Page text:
This week, the world’s greatest rock and roll band announced a 2019 U.S. tour. The Rolling Stones will play to packed stadiums across the country, starting at Miami Gardens’ Hard Rock Stadium in April and ending at Chicago’s Soldier Field in June. They’ll be at the Rose Bowl on May 11.
After more than 50 years of extraordinary success, it’s fair to say the Rolling Stones are not just a band, they’re marketing geniuses. So it’s interesting that the name they chose for this tour is “No Filter.”
It says something about where we are in America today. The freedom to speak without watching every word is now so edgy that there’s a rock and roll tour named after it.
One measure of our hyper-heightened sensitivity is that TV shows and movies from the 70s or 80s can be shocking in their language, and I won’t give any examples of it here. But you can experience the sensation of shock for yourself. Watch the Mel Brooks classic, “Blazing Saddles,” and see if you don’t shake your head every 45 seconds and repeat, “You couldn’t do that today.”
In the early 1960s, comedian Lenny Bruce was beyond shocking in a buttoned-down and highly censored entertainment industry. At that time, performers were actually arrested for obscenity, which was probably better than the kind of censorship we have today. At least if you’re arrested, you get a trial.
“No Filter” tells us that these longtime legends of the music business have identified the cause of a feeling of confinement. Rock and roll music sells freedom from confinement. People will pay a lot of money for two hours of feeling like they are defying society’s demand for conformity.
This is why chamber music doesn’t fill the Rose Bowl.
In 2016, many people who voted for Donald Trump told reporters and pollsters that they liked the fact that Trump said whatever he wanted to say. It’s interesting that Trump chose Rolling Stones tracks to play over the sound system at his rallies. “No Filter” is a pretty good description of every speech Trump has given since he came down the escalator into the presidential race.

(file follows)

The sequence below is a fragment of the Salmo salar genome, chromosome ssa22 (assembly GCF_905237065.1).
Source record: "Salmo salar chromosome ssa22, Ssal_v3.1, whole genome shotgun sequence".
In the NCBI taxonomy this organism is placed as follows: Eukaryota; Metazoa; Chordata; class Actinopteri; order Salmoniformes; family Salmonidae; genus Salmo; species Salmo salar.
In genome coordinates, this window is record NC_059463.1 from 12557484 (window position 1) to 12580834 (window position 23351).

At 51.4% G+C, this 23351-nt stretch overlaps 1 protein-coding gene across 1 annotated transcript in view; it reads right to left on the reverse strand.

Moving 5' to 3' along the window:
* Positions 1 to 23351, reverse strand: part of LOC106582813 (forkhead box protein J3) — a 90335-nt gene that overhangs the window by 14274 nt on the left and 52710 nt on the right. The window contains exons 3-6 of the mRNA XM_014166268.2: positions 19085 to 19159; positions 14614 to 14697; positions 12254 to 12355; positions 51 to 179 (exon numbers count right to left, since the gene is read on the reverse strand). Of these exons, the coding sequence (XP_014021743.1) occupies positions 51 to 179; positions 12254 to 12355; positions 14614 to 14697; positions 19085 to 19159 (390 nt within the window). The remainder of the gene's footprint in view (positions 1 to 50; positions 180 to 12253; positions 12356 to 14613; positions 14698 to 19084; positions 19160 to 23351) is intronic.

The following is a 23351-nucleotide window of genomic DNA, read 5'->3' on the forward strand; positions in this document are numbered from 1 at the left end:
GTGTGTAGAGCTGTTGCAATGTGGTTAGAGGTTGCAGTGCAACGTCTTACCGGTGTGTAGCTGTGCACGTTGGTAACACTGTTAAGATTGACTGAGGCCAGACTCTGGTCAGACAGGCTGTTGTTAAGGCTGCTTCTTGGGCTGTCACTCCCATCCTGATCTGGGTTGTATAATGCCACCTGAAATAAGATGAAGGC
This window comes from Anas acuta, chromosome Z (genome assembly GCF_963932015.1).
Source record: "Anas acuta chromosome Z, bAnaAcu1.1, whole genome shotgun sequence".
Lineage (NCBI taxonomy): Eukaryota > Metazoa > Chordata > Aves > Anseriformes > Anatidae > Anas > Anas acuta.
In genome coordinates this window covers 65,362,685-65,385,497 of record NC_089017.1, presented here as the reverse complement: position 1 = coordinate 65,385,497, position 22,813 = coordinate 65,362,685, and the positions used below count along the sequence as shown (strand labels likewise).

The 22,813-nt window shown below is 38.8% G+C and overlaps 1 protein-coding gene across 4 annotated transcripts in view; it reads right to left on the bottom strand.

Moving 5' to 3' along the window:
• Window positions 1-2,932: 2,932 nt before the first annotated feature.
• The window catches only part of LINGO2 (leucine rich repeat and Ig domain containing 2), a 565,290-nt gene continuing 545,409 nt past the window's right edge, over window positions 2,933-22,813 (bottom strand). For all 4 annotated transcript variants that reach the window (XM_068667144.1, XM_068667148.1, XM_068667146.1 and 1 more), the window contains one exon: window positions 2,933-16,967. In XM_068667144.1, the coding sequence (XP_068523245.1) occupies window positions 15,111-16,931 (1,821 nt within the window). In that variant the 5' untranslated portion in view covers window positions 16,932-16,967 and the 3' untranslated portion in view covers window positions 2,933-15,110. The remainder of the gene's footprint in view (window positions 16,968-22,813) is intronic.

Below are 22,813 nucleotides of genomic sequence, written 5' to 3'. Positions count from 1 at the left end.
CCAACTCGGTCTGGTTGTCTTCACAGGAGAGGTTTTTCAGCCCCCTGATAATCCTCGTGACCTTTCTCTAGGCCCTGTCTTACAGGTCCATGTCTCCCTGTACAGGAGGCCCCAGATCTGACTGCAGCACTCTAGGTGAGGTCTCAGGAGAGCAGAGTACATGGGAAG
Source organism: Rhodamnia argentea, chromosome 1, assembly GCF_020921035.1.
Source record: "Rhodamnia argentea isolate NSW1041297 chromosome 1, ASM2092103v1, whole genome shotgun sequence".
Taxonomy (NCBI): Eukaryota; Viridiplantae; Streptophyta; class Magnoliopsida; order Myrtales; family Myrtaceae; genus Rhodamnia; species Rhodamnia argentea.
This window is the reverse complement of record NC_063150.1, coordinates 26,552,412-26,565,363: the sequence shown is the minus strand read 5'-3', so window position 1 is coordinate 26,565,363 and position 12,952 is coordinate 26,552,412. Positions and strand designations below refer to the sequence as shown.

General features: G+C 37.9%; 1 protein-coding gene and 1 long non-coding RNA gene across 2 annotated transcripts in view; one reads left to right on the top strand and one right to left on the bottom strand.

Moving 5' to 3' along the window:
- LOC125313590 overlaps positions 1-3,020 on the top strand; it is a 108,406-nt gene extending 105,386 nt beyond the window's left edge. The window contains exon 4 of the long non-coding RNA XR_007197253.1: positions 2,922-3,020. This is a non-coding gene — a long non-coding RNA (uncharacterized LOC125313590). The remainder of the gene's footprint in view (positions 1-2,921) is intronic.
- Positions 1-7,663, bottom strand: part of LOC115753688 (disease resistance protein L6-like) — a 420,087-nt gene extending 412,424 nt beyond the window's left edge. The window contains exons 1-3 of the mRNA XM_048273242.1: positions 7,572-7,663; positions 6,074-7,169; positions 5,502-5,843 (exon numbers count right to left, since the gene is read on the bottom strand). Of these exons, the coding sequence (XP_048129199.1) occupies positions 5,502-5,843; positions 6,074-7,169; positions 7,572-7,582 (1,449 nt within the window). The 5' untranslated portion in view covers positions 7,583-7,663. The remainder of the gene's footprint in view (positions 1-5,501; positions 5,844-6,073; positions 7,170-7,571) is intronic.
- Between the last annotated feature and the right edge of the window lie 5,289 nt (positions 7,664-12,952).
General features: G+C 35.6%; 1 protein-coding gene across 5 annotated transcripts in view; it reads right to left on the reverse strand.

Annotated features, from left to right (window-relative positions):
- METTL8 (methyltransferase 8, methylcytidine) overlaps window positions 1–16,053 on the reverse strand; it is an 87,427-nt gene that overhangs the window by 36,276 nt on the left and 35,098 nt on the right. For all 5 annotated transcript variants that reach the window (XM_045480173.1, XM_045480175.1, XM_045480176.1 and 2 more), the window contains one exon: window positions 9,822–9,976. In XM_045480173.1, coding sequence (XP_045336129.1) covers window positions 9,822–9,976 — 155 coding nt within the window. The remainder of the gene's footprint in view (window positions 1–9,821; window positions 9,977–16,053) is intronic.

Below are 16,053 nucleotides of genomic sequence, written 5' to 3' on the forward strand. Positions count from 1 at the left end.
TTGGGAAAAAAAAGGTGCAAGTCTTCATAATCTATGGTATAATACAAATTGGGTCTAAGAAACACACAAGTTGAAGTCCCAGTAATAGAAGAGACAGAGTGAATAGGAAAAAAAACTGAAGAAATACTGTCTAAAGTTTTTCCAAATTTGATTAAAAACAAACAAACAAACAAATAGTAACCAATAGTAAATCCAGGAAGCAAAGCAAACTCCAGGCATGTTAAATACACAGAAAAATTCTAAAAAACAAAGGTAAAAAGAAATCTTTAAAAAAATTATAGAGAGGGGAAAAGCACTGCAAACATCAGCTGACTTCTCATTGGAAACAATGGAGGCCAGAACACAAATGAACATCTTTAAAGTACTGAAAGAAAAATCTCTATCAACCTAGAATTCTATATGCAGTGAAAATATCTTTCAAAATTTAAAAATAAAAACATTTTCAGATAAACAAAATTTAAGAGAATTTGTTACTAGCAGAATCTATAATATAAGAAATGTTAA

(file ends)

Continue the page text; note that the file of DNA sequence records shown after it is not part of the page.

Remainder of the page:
In October, an organization called More in Common published a report titled, “Hidden Tribes: A Study of America’s Polarized Landscape.” The researchers conducted a poll of 8,000 people, including 30 hour-long interviews and six focus groups, between December 2017 and September 2018.
The study assessed that 25 percent of Americans are conservatives, 8 percent are progressive activists, and everybody else is part of the “exhausted majority.” Two-thirds of Americans share “a sense of fatigue with our polarized national conversation, a willingness to be flexible in their political viewpoints, and a lack of voice in the national conversation.”
The researchers found that Americans of all ages and backgrounds have one thing in common: everybody’s sick of political correctness.
Asked whether “political correctness is a problem in our country,” the answer was “yes” from 74 percent of respondents ages 24 to 29 and 79 percent of Americans younger than 24. “Yes” was the answer of 79 percent of whites, 75 percent of African-Americans, 82 percent of Asians, 87 percent of Hispanics, and 88 percent of American Indians.
“It seems like everyday you wake up something has changed,” said one individual in Oklahoma, described as a 40-year-old American Indian, “You are on your toes because you never know what to say. So political correctness in that sense is scary.”
It’s especially scary if you’re worried that saying the wrong thing could end your career and you might never work again. Among people who make more than $100,000 per year, 70 percent said political correctness was a problem. Among people who make less than $50,000, it was 83 percent.
The one group that strongly supported political correctness was progressive activists, but even there, nearly a third agreed that “political correctness is a problem in our country.” The pollsters didn’t define political correctness, so it’s possible that not everybody had the same thing in mind when describing it as “a problem.” But certainly there’s something about the policing of speech that is making nearly all Americans feel very uncomfortable.
And that is a very healthy reaction. It’s un-American to group people by characteristics from birth. Maybe it takes a British invasion to make us see it.
Susan Shelley is an editorial writer and columnist for the Southern California News Group. Susan@SusanShelley.com. Twitter: @Susan_Shelley.